WHILE it may not be officially recognised, Elmhurst retiree Kerry Hill boasts a record that is unlikely to be broken anytime soon.
Mr Hill, a former acting Detective Inspector for the Australian Federal Police, can lay claim to covering the largest police beat patrolled by a single officer in the world following his posting in Indonesia and the South Pacific during the 1970s and 80s.
By chance, Mr Hill crossed paths with a journalist who worked for the Guinness World Record company one day in Jakarta and explained his job.
Mr Hill said the man was very interested in publishing his profession in the GWR Book of Records as the 'longest single officer police beat' however the AFP refused to allow it.
"I decided to tell my boss in Canberra of the new diamond I was about to add to the AFP's crown and I could have heard his response without the telephone," Mr Hill said.
"He told me, amidst a flurry of expletives that if the Honourable Opposition and press in Australia ever found out that one, and only one AFP narcotics officer covered a fifth of the bloody world there would be hell to pay."
So Mr Hill explained the situation to the GWR journalist and the pair went their separate ways.
Mr Hill continued to patrol not only Indonesia, but also the South Pacific inclusive of Papua New Guinea, Solomon Islands, Fiji, Tonga, Vanuatu, New Caledonia, Western Samoa, American Samoa, Cook Islands, Tuvalu (Ellice Islands), Kiribati (Gilbert Islands) and Tahiti.
The distances involved from north to south, Kiribati to Tonga, was 2809 kilometres, while from the north-west to south-east, the tip of Sumatra to Tahiti, it was an astonishing 12,020 kilometres.
Mr Hill returned to Australia in 1981 with his wife Maija, but in 1984 his experience covering vast distances was called upon once more and he spent time covering areas including Pakistan, India, Nepal, Sri Lanka and the Maldives.
He said the thought of entering the record books rested for 31 years until in 2012 when he told the story to close friends Greg and Donna Belden, who encouraged him to get back in touch with the Guinness World Record company.
So the retired officer sent all the necessary evidence off to the GWR, however was told that there was no claim to be had.
"They were very polite, but said they felt the proposal was too specialised," he said.
"I think that is nonsense considering some of the silly things they do record.
"They may think this single police beat is silly, but it is valid and it happened, I just thought it might have been of interest to them."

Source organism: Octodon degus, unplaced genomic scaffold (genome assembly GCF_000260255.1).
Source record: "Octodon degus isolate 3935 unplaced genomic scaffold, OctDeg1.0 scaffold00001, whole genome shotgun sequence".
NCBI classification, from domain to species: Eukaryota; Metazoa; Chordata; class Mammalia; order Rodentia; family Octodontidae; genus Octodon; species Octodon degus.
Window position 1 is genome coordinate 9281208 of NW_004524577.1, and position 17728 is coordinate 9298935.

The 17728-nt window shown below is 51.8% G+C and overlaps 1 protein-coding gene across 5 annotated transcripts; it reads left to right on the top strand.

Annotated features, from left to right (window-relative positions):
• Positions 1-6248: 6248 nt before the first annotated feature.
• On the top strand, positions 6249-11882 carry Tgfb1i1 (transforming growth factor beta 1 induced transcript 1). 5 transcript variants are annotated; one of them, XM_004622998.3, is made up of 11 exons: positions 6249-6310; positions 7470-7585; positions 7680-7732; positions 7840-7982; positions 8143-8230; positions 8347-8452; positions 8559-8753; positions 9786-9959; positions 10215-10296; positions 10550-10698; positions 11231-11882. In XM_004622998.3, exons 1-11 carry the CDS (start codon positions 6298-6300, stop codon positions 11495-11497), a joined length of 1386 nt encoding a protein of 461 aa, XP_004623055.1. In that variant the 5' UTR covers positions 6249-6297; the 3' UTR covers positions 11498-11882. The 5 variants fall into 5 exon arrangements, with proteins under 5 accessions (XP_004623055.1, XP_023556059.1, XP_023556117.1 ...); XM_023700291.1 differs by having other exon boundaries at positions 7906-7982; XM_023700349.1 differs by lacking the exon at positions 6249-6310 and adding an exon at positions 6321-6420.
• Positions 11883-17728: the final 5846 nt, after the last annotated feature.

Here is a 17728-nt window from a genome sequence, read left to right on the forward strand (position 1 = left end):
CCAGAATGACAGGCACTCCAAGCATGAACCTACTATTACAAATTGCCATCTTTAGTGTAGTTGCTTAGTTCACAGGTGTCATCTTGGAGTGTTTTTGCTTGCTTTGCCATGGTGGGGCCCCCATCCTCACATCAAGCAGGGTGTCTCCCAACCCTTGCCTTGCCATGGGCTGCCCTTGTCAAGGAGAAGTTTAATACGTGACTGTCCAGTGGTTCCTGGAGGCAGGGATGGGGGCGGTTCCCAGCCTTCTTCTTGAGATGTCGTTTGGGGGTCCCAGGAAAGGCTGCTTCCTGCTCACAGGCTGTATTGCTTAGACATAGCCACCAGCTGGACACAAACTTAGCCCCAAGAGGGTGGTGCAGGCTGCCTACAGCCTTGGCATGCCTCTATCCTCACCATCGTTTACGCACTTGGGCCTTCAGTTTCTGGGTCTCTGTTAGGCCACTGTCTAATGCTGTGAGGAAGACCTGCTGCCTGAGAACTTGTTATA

Mr Hill isn't short of interesting tales to recount from his time serving in Indonesia as part of the Narcotics Bureau and AFP.
He said overcoming the distance was relatively simple, it was dealing with other issues including corruption, change in governments, making sure people's religion and culture were respected and building connections - to name a few.
"When I was getting on top of all that they decided to include South America into it, so the next thing I know I was up to my backside in piranhas and it was pretty dicey over there," he said.
"It was very hard on Maija too because she was in Jakarta by herself. She got support from the embassy but it wasn't quite the same and if the informants were looking for me they would call her and she would have to deal with some really rum types.
"Without her support there would have been no record and probably very little of me left now."
While he hasn't been acknowledged with an official record, Mr Hill has been recognised with service awards from the Australia hierarchy, but he said he holds in higher regard the 'gongs' he received from the Indonesian authorities as they are much harder to come by.
The Hills have now settled in the quiet surrounds of Elmhurst, a far cry from the hustle and bustle of the international cities Kerry once roamed, but with memories that will last a lifetime.
"The thing I have enjoyed most about my career is going to so many strange and exotic places, the things that I experienced were incredible," he said.